. . . and I already know this is going to be powerful.
a few weeks ago, the review by Lauren B. Davis caught my eye and I jumped on the library's waiting list.
in 1983, Bryan Stevenson had just finished a year of law school and was feeling pretty disillusioned and disassociated; he didn't see how a law degree was going to help him meet his goals, but that was before he signed up for an internship with The Southern Prisoners Defense Committee. Within a matter of days, he was on the road by himself, because none of the SPDC attorneys could get away, to meet with a death row inmate. The message was a simple one -- you will not be executed within the next year.
Bryan was in a cold sweat and practicing continuously but inconclusively, and by the time he reached the prison he still had no idea how he would relay his news. He fell into incoherent apologies, but the interview changed his life.
Now he tells us this:
"Each of us is more than the worst thing we've ever done.
My work with the poor and the incarcerated has persuaded me that the opposite of poverty is not wealth, the opposite of poverty is justice. . . I've come to believe that the true measure of our commitment to justice, the character of our society, our commitment to the law, fairness, and equality cannot be measured by how we treat the rich, powerful, the privileged, and the respected among us. The true measure of our character is how we treat the poor, the disfavored, the accused, the incarcerated, and the condemned.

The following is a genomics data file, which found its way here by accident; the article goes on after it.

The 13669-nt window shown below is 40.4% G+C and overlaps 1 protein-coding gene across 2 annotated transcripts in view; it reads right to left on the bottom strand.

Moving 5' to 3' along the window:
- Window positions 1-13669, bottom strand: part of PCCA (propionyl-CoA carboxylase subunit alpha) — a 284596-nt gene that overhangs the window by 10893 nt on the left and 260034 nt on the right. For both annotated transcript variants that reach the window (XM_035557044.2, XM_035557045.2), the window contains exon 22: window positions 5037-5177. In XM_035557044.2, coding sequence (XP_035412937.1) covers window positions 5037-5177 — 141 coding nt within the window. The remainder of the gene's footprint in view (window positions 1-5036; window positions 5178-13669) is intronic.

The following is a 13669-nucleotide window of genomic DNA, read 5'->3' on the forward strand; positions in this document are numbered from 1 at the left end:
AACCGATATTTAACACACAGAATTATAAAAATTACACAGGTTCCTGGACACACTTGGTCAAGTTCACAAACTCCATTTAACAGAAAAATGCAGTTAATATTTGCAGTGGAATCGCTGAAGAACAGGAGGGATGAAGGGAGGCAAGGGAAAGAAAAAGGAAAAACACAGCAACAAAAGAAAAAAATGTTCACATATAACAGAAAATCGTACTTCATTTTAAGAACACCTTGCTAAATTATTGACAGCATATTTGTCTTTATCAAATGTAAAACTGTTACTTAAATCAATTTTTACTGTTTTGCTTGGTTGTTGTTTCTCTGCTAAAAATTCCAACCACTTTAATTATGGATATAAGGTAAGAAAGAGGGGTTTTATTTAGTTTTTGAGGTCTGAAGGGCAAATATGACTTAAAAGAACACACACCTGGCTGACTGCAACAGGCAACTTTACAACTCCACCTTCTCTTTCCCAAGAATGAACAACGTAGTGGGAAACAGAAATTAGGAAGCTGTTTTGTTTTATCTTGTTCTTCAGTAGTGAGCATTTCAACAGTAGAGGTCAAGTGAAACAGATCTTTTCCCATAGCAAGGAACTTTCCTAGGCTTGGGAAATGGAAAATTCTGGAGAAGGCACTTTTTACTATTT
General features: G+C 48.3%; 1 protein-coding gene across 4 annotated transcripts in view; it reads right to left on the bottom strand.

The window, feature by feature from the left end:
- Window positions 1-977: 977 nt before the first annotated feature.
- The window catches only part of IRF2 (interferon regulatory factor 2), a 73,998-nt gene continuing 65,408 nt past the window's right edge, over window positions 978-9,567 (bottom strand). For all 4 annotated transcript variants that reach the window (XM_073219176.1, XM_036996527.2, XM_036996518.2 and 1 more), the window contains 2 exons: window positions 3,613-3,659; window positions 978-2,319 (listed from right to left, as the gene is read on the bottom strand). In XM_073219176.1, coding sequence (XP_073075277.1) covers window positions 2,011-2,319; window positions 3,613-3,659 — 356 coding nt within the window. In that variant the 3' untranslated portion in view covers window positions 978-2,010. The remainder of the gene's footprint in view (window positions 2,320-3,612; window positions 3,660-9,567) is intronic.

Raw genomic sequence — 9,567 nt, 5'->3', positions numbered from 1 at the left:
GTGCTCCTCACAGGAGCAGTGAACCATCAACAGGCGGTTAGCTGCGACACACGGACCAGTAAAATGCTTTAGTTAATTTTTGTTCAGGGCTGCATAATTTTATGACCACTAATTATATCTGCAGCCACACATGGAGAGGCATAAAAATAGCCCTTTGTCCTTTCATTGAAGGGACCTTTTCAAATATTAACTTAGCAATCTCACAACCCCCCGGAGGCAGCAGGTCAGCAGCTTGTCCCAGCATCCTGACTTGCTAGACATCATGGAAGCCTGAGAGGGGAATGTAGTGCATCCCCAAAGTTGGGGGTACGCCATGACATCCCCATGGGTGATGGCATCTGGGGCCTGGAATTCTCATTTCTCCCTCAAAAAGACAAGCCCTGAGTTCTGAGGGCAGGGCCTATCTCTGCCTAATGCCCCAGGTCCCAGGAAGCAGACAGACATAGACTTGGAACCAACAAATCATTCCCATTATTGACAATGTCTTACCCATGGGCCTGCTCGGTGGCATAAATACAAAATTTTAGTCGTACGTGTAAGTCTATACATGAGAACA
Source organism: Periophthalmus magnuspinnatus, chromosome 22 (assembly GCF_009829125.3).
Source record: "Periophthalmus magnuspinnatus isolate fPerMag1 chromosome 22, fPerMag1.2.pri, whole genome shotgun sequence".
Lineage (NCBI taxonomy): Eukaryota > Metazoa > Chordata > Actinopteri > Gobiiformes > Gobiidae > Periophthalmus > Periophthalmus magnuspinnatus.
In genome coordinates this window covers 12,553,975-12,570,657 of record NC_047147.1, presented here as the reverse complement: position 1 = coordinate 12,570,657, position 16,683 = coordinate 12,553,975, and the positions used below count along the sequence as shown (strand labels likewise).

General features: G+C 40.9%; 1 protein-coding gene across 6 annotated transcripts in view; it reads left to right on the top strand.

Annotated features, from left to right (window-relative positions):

We are all implicated when we allow other people to be mistreated. An absence of compassion can corrupt the decency of a community, a state, a nation. Fear and anger can make us vindictive and abusive, unjust and unfair, until we all suffer from the absence of mercy and we condemn ourselves as much as others."
I'm looking forward to the next 300 pages.